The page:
Paying parents for children’s education

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Paying parents for children’s education

Recently, the United Nations Children’s Fund (UNICEF) under the Educate-A-Child Cash Transfer Programme gave money to 7,342 parents of out-of-school children in Kebbi State to facilitate their children’s education. According to the UNICEF project coordinator in the state, Malam Isah Usman, the sum of N8,000 was paid every term to the mothers of the affected children selected from nine local government areas of the state. Usman added that payment for the second and third terms was in progress and that 7,342 parents got the money for the first term.

He said: “The overall goal of the Educate-A-Child Cash Transfer Programme is to expand access to quality basic education for 501,749 out-of-school children by 2020 in Katsina, Kebbi, Sokoto and Zamfara states. The programme aims to reach 31,044 child beneficiaries and their female caregivers in four years in Kebbi State. In the first year of the programme, the cash transfer was introduced in Danko-Wasagu, Suru and Maiyama local government areas and it will be expanded to Argungu, Bagudo, Dandi, Gwandu, Koko-Besse and Shanga LGAs in the following years. The key achievements under the cash transfer programme include massive awareness, poverty mitigation, women’s self decorum, income generation options, increased enrolment and improved learning performances.”

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It is indeed commendable that efforts are being made to ensure that children receive education in Kebbi State. Truth be told, every uneducated child is a threat to the society. The world today has become a global village in which life without education is increasingly an anathema. Indeed, recently, former Minister of Education, Malam Adamu Adamu, threatened that laws would soon be enacted  to punish parents who refuse to register their children of school age in school. According to him, “Unless the issue of parents preventing their children from going to school is made a crime and we start jailing parents, the menace of out-of-school children will not be resolved. There are many who are still hiding behind culture and religion.”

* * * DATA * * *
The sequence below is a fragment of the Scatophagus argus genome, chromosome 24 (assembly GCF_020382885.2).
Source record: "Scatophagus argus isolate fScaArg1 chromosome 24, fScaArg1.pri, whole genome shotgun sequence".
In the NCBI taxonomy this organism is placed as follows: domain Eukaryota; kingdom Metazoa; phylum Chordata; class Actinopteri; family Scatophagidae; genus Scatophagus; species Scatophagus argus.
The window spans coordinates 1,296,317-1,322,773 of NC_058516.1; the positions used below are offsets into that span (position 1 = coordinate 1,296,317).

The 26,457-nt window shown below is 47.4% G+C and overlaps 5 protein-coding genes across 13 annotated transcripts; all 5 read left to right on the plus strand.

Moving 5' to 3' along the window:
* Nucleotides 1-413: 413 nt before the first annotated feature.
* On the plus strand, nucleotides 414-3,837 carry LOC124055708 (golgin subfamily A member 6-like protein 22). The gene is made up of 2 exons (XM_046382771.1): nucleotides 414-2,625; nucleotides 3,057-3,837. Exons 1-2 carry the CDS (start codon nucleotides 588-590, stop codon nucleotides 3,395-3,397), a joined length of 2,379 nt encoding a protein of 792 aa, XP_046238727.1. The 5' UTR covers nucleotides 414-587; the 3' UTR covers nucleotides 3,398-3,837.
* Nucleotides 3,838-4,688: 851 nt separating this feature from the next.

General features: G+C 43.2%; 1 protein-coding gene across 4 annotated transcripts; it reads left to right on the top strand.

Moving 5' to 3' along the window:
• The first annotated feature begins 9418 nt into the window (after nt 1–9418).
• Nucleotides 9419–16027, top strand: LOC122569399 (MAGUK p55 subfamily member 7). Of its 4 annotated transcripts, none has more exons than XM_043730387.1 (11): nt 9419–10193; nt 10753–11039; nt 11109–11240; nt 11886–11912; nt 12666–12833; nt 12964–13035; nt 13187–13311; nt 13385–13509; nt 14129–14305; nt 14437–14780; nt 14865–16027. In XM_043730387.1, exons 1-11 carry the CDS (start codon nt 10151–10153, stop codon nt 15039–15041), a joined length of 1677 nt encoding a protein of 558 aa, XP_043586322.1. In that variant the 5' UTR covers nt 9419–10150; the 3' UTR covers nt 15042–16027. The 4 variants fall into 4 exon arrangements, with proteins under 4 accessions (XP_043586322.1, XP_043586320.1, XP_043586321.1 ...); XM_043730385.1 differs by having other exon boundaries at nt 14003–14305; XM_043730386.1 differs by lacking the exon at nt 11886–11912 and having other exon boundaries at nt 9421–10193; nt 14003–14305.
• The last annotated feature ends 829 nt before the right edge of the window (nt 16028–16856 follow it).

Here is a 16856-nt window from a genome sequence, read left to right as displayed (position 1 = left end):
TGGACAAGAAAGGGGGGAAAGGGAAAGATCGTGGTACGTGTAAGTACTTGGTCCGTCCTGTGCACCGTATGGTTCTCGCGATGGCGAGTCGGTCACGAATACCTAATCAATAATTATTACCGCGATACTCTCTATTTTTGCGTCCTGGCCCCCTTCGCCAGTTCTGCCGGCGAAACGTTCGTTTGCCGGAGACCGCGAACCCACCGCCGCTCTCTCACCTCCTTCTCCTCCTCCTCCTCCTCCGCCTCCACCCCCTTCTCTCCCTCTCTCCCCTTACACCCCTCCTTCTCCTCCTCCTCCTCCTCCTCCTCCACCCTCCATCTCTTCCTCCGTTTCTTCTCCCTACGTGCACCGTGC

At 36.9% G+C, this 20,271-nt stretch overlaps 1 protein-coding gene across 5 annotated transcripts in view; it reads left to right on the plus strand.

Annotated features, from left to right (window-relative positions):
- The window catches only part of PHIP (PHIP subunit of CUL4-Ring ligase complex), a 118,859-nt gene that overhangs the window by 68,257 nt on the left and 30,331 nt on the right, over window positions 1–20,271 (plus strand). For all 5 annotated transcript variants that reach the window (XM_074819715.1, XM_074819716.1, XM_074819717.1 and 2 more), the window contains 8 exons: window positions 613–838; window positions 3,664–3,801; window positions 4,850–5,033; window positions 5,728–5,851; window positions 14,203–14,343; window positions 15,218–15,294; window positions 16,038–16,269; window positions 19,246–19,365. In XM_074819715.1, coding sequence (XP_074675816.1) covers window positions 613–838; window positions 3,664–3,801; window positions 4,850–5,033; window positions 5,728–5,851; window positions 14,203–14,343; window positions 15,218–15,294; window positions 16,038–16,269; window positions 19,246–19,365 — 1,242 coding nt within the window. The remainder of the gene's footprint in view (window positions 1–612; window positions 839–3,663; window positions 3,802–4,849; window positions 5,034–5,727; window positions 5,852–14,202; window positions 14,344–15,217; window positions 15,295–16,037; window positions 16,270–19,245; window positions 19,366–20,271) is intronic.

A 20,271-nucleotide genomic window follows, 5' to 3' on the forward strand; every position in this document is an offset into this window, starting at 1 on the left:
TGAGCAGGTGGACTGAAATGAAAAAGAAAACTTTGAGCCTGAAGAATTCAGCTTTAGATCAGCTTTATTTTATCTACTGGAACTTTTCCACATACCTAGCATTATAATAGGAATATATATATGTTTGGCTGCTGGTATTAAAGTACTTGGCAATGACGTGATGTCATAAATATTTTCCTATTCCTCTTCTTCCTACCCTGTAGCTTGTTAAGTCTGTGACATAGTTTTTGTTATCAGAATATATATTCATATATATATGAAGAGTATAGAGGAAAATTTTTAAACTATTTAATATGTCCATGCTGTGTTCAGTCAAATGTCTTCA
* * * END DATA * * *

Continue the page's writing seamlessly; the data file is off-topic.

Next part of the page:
As we noted in previous editorials, the average poor and ignorant parent in the educationally disadvantaged states would rather use children as economic assets than expose them to learning that would cost him or her something in addition to depriving him or her of the assistance the children would otherwise have provided. Sadly, in 2018, about 92 million Nigerians reportedly slipped into poverty. It is therefore not surprising that the out-of-school children figure rose from about 10.5 million less than five years ago to 13.2 million this year. To say the least, the economic condition of the average parent has worsened.  The poverty question therefore has to be addressed.

But there is a more fundamental issue involved in the phenomenon of parents being paid to allow their children to go to school. Why, for instance, is it that no parent in some parts of the country needs to be induced financially before sending their children to school? Why is it that such parents even sell their landed and other properties to give their children education? The answer, quite simply, is that they have internalised the value of education. Therefore, it is not just poverty that is implicated in the Kebbi State issue; the value of education is still not appreciated in the state.

In our view, the practice currently in place in Kebbi is not sustainable. If you pay parents to facilitate their children’s attendance of primary school, do you also pay them to allow their children to attend secondary schools and universities? To be sure, the money being given to mothers in Kebbi by UNICEF, although seemingly paltry, would at least solve some of the financial challenges that they have. For a petty trader, N8,000 is definitely a boost and not a disincentive. But there must be reorientation on the values of education not only in Kebbi State, but also across the northern states. Parents need to learn that educating their children is a must, if only because, all other things being equal, education provides the surest route of escape out of the appalling economic conditions in which many families remain trapped. In this connection, we urge the Kebbi State government and indeed other state governments facing similar problems to roll out massive enlightenment programmes while also doing their best to address poverty. If they cannot do this, they have no business being in office.

Paying parents for children’s education
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